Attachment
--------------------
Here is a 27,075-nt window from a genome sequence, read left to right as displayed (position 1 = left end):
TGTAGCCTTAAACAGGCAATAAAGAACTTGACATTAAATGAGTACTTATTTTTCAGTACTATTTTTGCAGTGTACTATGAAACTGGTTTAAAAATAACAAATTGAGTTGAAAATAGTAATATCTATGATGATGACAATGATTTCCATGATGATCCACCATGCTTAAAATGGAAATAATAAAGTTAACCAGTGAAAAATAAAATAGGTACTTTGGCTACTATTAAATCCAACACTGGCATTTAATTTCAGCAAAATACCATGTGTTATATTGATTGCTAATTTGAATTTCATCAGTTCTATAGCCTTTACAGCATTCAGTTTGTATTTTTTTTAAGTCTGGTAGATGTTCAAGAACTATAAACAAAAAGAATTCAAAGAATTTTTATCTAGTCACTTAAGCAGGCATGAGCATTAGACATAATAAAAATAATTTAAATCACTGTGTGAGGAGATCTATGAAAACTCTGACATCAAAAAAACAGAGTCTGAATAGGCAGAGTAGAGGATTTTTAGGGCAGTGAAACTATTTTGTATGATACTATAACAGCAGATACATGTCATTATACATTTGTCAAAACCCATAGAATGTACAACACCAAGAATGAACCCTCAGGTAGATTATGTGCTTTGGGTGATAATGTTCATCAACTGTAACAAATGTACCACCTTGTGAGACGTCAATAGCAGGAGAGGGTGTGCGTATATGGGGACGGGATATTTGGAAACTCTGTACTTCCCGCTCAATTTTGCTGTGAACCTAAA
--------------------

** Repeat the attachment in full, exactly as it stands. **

Here is a 27,075-nt window from a genome sequence, read left to right as displayed (position 1 = left end):
TGTAGCCTTAAACAGGCAATAAAGAACTTGACATTAAATGAGTACTTATTTTTCAGTACTATTTTTGCAGTGTACTATGAAACTGGTTTAAAAATAACAAATTGAGTTGAAAATAGTAATATCTATGATGATGACAATGATTTCCATGATGATCCACCATGCTTAAAATGGAAATAATAAAGTTAACCAGTGAAAAATAAAATAGGTACTTTGGCTACTATTAAATCCAACACTGGCATTTAATTTCAGCAAAATACCATGTGTTATATTGATTGCTAATTTGAATTTCATCAGTTCTATAGCCTTTACAGCATTCAGTTTGTATTTTTTTTAAGTCTGGTAGATGTTCAAGAACTATAAACAAAAAGAATTCAAAGAATTTTTATCTAGTCACTTAAGCAGGCATGAGCATTAGACATAATAAAAATAATTTAAATCACTGTGTGAGGAGATCTATGAAAACTCTGACATCAAAAAAACAGAGTCTGAATAGGCAGAGTAGAGGATTTTTAGGGCAGTGAAACTATTTTGTATGATACTATAACAGCAGATACATGTCATTATACATTTGTCAAAACCCATAGAATGTACAACACCAAGAATGAACCCTCAGGTAGATTATGTGCTTTGGGTGATAATGTTCATCAACTGTAACAAATGTACCACCTTGTGAGACGTCAATAGCAGGAGAGGGTGTGCGTATATGGGGACGGGATATTTGGAAACTCTGTACTTCCCGCTCAATTTTGCTGTGAACCTAAA